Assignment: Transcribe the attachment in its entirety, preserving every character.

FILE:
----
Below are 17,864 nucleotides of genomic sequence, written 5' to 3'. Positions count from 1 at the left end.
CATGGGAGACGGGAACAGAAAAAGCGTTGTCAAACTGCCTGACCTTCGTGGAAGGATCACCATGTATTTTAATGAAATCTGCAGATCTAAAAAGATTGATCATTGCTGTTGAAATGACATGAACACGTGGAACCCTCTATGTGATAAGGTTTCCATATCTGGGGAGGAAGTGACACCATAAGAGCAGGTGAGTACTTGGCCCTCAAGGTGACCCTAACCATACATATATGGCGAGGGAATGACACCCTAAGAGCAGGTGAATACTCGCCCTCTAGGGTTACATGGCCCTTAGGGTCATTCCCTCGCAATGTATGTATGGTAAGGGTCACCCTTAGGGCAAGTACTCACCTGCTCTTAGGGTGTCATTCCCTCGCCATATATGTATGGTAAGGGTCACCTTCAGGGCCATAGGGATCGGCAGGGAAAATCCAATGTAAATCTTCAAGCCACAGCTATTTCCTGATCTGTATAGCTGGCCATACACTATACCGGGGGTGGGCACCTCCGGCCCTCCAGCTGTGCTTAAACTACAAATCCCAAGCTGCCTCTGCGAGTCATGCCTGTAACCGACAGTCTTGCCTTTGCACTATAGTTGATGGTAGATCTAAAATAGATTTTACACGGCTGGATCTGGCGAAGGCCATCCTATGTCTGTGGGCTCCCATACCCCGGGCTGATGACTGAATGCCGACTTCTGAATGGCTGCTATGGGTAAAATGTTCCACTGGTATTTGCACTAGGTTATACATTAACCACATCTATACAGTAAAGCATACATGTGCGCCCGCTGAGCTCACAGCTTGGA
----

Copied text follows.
Below are 17,864 nucleotides of genomic sequence, written 5' to 3'. Positions count from 1 at the left end.
CATGGGAGACGGGAACAGAAAAAGCGTTGTCAAACTGCCTGACCTTCGTGGAAGGATCACCATGTATTTTAATGAAATCTGCAGATCTAAAAAGATTGATCATTGCTGTTGAAATGACATGAACACGTGGAACCCTCTATGTGATAAGGTTTCCATATCTGGGGAGGAAGTGACACCATAAGAGCAGGTGAGTACTTGGCCCTCAAGGTGACCCTAACCATACATATATGGCGAGGGAATGACACCCTAAGAGCAGGTGAATACTCGCCCTCTAGGGTTACATGGCCCTTAGGGTCATTCCCTCGCAATGTATGTATGGTAAGGGTCACCCTTAGGGCAAGTACTCACCTGCTCTTAGGGTGTCATTCCCTCGCCATATATGTATGGTAAGGGTCACCTTCAGGGCCATAGGGATCGGCAGGGAAAATCCAATGTAAATCTTCAAGCCACAGCTATTTCCTGATCTGTATAGCTGGCCATACACTATACCGGGGGTGGGCACCTCCGGCCCTCCAGCTGTGCTTAAACTACAAATCCCAAGCTGCCTCTGCGAGTCATGCCTGTAACCGACAGTCTTGCCTTTGCACTATAGTTGATGGTAGATCTAAAATAGATTTTACACGGCTGGATCTGGCGAAGGCCATCCTATGTCTGTGGGCTCCCATACCCCGGGCTGATGACTGAATGCCGACTTCTGAATGGCTGCTATGGGTAAAATGTTCCACTGGTATTTGCACTAGGTTATACATTAACCACATCTATACAGTAAAGCATACATGTGCGCCCGCTGAGCTCACAGCTTGGA